Elsewhere: presidential grace


It has been a presidential tradition to “pardon” a lucky turkey before Thanksgiving. The tradition may have started in some form as early as the Truman administration in 1947. Regardless of how or when it got started, in recent times it has become an expected presidential action.

Such as it is, the president has the opportunity to address the nation. Regardless of the current political scene, he or she has a chance to reflect on Thanksgiving – what it means to both the nation and to himself. It is a moment to remember the sacrifice that made America great and the continuing sacrifice that is selflessly given. It is a moment to remember their own bountiful blessings. Most importantly, it is a moment to humbly thank God.

Turkey pardons are not addresses to congress, the UN, or a live nationwide audience. They are far less formal and polished. What we get are comments from the heart of our leader, an unguarded window into their unmanaged self.

It is interesting therefore, to compare this year’s pardon with that of the immediately preceding president. Both are professed Christians. Kathy Schiffer did this on her Seasons of Grace blog:

The difference in these two pardons was a metaphor for the stark difference in their presidencies. One is self-absorbed, clownish, mocking of faith, jokes about “luck” but forgets to mention “thanks.” The other — well, see for yourself. I’m including the video, which makes me really yearn for bygone days.


  • Talk about the spared turkey as “lucky.” Note that your family, in a photo op, will deliver “unlucky” turkeys to a food bank.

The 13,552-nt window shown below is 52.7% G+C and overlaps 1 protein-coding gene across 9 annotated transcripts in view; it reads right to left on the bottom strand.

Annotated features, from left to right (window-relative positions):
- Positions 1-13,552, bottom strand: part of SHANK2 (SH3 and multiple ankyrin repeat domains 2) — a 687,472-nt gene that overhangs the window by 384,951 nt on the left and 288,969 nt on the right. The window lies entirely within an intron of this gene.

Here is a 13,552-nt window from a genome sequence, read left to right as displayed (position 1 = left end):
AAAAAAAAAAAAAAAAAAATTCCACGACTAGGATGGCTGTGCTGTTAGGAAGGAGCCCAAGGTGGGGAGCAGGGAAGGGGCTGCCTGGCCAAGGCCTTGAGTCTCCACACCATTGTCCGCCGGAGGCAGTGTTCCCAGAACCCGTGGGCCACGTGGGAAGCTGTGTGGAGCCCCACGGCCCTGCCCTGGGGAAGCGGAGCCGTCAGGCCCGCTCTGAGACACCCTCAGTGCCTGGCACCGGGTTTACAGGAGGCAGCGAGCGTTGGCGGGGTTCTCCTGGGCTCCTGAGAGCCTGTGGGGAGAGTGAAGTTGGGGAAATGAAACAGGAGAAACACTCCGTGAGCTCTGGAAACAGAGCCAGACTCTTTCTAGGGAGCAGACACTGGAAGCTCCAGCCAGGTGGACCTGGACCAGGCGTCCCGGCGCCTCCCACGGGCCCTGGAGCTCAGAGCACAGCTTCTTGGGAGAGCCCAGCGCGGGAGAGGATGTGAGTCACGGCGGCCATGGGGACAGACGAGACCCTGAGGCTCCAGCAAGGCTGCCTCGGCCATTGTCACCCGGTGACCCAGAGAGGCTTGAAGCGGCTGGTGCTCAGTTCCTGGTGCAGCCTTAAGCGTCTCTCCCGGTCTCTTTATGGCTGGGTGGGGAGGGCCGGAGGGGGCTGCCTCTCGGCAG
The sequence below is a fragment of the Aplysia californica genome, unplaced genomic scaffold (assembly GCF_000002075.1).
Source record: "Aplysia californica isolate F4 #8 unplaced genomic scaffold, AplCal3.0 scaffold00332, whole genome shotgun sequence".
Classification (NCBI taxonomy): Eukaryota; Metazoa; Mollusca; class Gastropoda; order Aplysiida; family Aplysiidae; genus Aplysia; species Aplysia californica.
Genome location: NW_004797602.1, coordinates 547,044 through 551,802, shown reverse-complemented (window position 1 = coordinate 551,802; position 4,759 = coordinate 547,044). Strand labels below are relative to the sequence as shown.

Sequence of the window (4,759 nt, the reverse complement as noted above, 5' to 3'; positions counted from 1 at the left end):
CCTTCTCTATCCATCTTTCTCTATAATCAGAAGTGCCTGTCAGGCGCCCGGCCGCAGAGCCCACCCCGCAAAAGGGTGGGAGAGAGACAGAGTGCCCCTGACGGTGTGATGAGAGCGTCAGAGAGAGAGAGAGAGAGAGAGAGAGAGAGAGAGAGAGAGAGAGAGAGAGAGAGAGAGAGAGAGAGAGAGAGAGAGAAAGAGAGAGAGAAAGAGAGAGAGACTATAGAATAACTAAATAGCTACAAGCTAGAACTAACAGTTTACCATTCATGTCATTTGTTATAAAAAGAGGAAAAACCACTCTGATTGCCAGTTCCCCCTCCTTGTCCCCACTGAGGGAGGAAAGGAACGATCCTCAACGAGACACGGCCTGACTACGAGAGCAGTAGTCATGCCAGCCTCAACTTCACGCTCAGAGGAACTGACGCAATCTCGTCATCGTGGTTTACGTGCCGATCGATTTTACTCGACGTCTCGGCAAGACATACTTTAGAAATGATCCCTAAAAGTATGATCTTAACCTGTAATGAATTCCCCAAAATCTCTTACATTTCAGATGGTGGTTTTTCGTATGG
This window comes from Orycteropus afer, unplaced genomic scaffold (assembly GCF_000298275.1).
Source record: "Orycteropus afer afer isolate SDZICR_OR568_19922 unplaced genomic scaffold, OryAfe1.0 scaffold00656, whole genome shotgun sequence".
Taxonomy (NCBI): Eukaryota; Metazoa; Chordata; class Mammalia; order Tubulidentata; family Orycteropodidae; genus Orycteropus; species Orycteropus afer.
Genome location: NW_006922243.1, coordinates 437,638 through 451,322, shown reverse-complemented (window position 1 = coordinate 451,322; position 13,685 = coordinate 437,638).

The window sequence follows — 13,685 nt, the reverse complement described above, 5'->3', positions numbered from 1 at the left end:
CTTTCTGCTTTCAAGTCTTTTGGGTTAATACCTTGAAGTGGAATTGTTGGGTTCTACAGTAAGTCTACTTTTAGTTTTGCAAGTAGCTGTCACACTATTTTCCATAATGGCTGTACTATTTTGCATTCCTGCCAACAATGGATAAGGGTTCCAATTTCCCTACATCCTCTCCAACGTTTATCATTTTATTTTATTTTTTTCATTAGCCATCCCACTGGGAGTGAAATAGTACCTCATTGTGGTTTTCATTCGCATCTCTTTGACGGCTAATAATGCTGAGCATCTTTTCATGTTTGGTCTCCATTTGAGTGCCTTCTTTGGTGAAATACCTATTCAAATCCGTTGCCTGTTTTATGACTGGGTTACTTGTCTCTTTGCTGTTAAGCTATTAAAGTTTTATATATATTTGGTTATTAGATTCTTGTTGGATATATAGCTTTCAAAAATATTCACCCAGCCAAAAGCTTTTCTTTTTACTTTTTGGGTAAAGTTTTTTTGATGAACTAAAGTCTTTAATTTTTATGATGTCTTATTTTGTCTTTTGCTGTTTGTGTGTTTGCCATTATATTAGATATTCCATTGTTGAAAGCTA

• Make a mocking, “funny” Sign of the Cross over the pardoned bird – an obvious disregard for the importance of this sacred symbol for Catholics and people of faith.
  • Disregard your daughters, standing beside you in bored complacency. Instead, focus your attention on the cameras.
  • Use the opportunity to obliquely criticize the United States Congress. Say things like “Some of you know that recently I’ve been taking a series of executive actions that don’t require congressional approval. Well, here’s another one.”
  • Use the opportunity to criticize the media. Say things like “They received the most important part of media training, which involves learning to gobble without saying anything.”
  • Never mention God, or thanks, or grace, or the American people. Never mention anything noble. Keep the attention on yourself.


  • Thank the men and women in uniform and talk about how proud you are of them.
  • Thank the armies of compassion – volunteers who feed the hungry and shelter the poor, teachers and nurses and pastors and firefighters, and others who serve their neighbors and better their communities.
  • Thank your wonderful and supportive family, and talk about the blessing they have been in your life.
  • Thank your wife for her love.
  • Thank your two daughters, “Thanksgiving blessings” some 27 years ago.
  • Express your thanks that your mother is doing well.
  • Express your thanks for a new son-in-law at the dinner table this year.
  • Thank the American people for the tremendous privilege of serving as President.
  • Wish all Americans a Happy Thanksgiving, and ask God to bless them.

Kathy’s piece is The Turkey Pardon: Metaphor for the Entire Obama Presidency. Thanks go to The Anchoress (Elizabeth Scalia) for spotting it.

I am reminded that one day the humble and the self-righteous will both stand in judgment. Some may have been powerless and others may have been kings, but station in life will not be relevant.


  1. Wow, what a difference. I missed the turkey pardon this year, so I just watched it on YouTube. I am really embarrassed for President Obama. It was very lame, as you pointed out.

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